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Summary: Stanford researchers have developed a stretchable, transparent skin-like sensor that could have applications in prosthetic limbs, robotics, and touch displays. Credit: Steve Fyffe, Stanford News Service
The wrinkle-smoothing wonder of Botox could some day be a thing of the past.
Stanford researchers have built a new transparent skin-like sensor that can stretch out to more than twice its normal length in any direction and bounce back to its original shape.
The sensor uses a transparent film of single-walled carbon nanotubes that are bent to act as tiny springs. The springs help the sensor to accurately measure almost any force applied on it–from a firm pinch to thousands of pounds.
“This sensor can register pressure ranging from a firm pinch between your thumb and forefinger to twice the pressure exerted by an elephant standing on one foot,” said Darren Lipomi, a postdoctoral researcher in Bao’s lab, who is part of the research team. “None of it causes any permanent deformation,” he added.
According to Lipomi and his team, the sensor could be used in making touch-sensitive prosthetic limbs or robots, for various medical applications such as pressure-sensitive bandages or in touch screens on computers.
Key to the skin-like sensor are the carbon “nano springs.” They are airbrushed onto a thin layer of silicone to form a transparent film of randomly oriented little clumps the researchers like to describe as “conductive spaghetti.”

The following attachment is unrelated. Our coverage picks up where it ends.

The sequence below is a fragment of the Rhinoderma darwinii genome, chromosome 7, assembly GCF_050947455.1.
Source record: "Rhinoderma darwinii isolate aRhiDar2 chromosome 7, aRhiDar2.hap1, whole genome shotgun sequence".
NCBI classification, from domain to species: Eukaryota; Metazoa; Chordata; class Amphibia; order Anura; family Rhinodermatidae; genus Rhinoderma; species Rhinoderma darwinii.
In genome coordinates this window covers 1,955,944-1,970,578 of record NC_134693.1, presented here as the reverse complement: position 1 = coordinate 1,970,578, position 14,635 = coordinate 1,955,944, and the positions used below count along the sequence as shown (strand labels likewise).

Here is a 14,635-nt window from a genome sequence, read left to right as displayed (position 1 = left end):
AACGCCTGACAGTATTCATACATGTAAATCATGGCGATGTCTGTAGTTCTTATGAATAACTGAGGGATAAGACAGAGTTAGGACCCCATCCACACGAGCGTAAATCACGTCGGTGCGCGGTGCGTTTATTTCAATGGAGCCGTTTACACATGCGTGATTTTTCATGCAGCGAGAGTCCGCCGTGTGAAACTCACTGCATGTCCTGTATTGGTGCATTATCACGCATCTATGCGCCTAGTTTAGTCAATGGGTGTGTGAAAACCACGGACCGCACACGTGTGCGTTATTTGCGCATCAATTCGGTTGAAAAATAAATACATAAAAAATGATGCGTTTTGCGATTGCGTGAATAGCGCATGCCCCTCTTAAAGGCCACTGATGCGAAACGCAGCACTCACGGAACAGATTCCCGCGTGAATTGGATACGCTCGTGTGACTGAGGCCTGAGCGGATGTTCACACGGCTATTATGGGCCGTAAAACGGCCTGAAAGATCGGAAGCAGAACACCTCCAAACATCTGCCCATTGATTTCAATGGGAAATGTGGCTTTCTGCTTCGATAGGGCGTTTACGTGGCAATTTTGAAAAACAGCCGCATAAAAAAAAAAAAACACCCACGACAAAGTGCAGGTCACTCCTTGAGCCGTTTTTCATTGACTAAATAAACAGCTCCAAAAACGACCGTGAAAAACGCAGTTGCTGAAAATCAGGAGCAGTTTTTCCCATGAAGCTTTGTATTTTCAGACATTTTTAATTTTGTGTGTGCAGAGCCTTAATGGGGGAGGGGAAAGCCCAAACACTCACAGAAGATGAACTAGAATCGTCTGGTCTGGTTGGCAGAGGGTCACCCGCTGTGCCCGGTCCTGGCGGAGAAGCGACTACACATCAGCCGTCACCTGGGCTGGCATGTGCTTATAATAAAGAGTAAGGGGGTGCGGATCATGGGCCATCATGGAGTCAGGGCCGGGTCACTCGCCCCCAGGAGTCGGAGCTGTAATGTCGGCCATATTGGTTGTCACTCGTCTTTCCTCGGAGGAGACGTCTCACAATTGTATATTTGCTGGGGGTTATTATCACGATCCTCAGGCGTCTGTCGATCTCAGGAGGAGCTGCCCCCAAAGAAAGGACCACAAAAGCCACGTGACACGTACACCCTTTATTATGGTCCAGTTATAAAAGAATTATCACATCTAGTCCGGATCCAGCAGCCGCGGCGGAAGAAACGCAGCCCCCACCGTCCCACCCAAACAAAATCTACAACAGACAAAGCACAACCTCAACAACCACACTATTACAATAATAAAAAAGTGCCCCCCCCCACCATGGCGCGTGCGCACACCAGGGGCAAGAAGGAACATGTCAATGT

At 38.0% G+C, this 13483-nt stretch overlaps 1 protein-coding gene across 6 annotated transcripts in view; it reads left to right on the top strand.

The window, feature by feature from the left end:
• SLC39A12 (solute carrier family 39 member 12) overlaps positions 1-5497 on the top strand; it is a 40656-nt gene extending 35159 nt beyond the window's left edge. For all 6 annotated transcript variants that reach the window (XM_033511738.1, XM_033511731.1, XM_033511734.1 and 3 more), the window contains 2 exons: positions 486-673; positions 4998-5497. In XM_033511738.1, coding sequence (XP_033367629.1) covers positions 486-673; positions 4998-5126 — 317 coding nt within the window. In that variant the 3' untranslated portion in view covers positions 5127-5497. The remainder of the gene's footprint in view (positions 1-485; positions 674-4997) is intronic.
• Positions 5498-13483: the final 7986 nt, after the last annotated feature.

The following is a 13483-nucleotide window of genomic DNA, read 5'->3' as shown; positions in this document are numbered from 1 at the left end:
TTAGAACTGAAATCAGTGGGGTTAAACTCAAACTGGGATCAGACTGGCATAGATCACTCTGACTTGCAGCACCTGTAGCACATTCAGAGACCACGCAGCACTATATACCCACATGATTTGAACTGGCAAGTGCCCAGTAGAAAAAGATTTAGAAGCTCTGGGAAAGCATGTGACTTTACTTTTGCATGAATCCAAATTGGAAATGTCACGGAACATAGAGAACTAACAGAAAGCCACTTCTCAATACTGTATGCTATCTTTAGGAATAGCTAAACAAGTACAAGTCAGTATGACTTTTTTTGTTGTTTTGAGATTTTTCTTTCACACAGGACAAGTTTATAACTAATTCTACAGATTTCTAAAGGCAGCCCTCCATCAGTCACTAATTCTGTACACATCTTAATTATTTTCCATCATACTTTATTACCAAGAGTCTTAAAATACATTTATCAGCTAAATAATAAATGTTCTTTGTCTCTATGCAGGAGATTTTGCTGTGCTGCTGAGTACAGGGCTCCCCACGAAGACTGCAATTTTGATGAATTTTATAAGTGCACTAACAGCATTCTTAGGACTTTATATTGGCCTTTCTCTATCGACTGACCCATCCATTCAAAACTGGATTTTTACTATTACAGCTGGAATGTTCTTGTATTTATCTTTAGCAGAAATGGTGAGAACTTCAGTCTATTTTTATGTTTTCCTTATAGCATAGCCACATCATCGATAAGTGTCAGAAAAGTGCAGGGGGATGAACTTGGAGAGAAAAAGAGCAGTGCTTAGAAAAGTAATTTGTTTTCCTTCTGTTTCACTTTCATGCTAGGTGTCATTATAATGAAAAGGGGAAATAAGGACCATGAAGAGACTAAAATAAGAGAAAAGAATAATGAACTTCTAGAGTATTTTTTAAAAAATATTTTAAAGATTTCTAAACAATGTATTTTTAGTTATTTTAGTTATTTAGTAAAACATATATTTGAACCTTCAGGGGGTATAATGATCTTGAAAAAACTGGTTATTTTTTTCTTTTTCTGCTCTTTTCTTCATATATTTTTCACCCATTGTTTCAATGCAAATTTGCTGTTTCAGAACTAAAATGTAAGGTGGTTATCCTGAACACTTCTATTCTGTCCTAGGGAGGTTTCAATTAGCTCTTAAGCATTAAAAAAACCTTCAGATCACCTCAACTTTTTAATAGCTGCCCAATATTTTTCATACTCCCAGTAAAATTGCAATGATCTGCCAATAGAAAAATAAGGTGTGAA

When the silicone is stretched, some of the clumps get pulled into alignment in the direction of the stretching. When released, the sensor rebounds back to its original dimensions while the nanotubes buckle and form little nanostructures that look like springs.
Stretching the sensor in the perpendicular direction yields additional clumps that transform into nano springs when released. Afterwards, stretched or un-stretched, the sensor maintains its total rebounding and conductivity properties.
The artificial skin is built using two layers of the nanotube-coated silicone, oriented so that the coatings are face-to-face, with a layer of easily deformable silicone in the middle. The silicone stores an electrical charge, much like a battery.
When pressure is exerted on the sensor, the silicone compresses, which alters the amount of electrical charge it can store. That change is detected by the two films of carbon nanotubes, which act like the positive and negative terminals on a typical automobile or flashlight battery. The change in electrical is charge is how the sensor transmits what it is “feeling.”
“One of the long term applications is to use a stretchable, conformable, skin-like device in artificial intelligence systems. If you have a robot or android like Data from Star Trek, its skin can potentially be made out of something like this,” said Lipomi in a video.
The research team published a paper describing the sensor in the latest issue of Nature Nanotechnology.
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Christopher Jablonski is a freelance technology writer.